In the case of a joining family member who arrives in the UK after 1 July 2021, three months from the date of their arrival in the UK;

In the case of a family member of a qualifying British citizen, before 2300 GMT on 29 March 2022; and

In the case of an applicant who has limited leave to enter or remain granted under another part of these Rules or outside the Immigration Rules…and the date of expiry of that leave is on or after 1 July 2021…the date of application is…before the date of expiry of that leave.

However, the Grace Period Regulations only protect those who make an “in-time application”, defined as “made on or before the application deadline” which is defined as 30 June 2021.[9]

This means that, certain groups of individuals, such as joining family members, those applying under the Surinder Singh Route, and those entitled to apply after 30 June 2021, before the expiry of their existing leave to remain, will be subject to the 30 June cliff edge, even though they are entitled to make their application after this date.

Further, even extended family members who make an in-time application (i.e. before 30 June 2021) will not benefit from the protection of the EEA Regulations 2016 after 30 June 2021, and will not have a right to access benefits under the EEA Regulations 2016 after 30 June even if they have pre-settled status under the EUSS, because they must have a valid EEA residence card to be classed as family members under the EEA Regulations 2016. However, these residence cards cease to be valid after 30 June 2021.[10]

The AIRE Centre recommends that:

A lack of understanding of the above provisions amongst relevant decision makers

Based on the requests for advice that the AIRE Centre receives, there appears to be widespread misunderstanding amongst key decision makers, as to the effect of the Grace Period Regulations. Even those who fall within the scope of the regulations are being informed they are not eligible for benefits, local authority support, or are even being informed they are at risk of removal.

Case study –  client who falls within the Grace Period Regulations threatened with removal

On 8 April, a client (R)’s 13 year-old daughter was contacted by the Home Office Removals Casework Team and informed that: “Your mother holds no valid leave to remain/status here in the UK at present. She cannot stay in the UK without authorised leave/status. If she doesn’t make an appropriate application for leave/status or if her application is refused, she must then leave the UK.”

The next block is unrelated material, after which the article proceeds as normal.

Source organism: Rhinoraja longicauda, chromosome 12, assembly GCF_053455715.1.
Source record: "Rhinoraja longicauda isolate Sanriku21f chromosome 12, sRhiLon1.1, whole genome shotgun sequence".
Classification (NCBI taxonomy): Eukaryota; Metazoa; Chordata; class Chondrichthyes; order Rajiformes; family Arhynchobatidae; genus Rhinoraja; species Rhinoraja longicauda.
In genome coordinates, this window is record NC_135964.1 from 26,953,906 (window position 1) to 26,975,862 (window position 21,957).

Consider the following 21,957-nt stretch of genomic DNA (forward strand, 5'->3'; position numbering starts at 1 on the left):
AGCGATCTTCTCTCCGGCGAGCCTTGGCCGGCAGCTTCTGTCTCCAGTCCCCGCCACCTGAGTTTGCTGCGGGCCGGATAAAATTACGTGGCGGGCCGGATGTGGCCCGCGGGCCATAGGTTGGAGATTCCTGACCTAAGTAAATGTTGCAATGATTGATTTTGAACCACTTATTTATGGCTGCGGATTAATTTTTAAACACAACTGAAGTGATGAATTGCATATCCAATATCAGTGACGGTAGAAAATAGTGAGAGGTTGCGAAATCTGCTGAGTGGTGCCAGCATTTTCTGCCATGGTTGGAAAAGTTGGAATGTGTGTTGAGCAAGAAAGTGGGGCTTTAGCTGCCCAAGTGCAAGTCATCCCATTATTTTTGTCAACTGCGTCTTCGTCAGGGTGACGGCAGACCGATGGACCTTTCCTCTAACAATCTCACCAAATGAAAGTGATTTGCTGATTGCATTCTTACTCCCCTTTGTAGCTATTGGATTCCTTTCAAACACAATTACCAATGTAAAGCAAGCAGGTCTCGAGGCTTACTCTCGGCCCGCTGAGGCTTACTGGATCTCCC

She was also told her application must be completed and submitted “as soon as possible”.

R is a TCN who has separated from her former EU national partner after suffering domestic violence. She is the primary carer of four EU national children in education in the UK.  She was present in the UK as a person with retained residence rights and / or in the alternative as a Teixeira and Ibrahim carer immediately prior to 31.12.2020 and in April 2021. She therefore fell within the scope of the Grace Period Regulations and had a right to reside in the UK in April 2021 on this basis. However, she was told she had no lawful right to reside in the UK, threatened with removal, and told she needed to make her application as soon as possible, without any mention that she had until 30 June 2021 to do so. This caused considerable stress and panic for the client and her family.

Case study – client who falls within the Grace Period Regulations initially refused homelessness assistance 

We advised the housing team at Brent council that an individual in their borough was eligible for housing support under the Grace Period Regulations. The Housing Team Lawyer wrote back to say: “The AIRE Centre is wrong…the relevant Regulations have been revoked”. It was only after a series of further emails from the AIRE Centre that the Housing Team understood and accepted that the relevant regulations had not been revoked and eventually conceded that the family in question were eligible for homelessness assistance. The person who originally requested the advice wrote to inform us that: ‘this outcome would not have been possible without your help’ and requested that the AIRE Centre provided further training to the local authority lawyers. However, we are concerned that such misunderstandings are taking place across the country where people do not have access to specialised support and advice.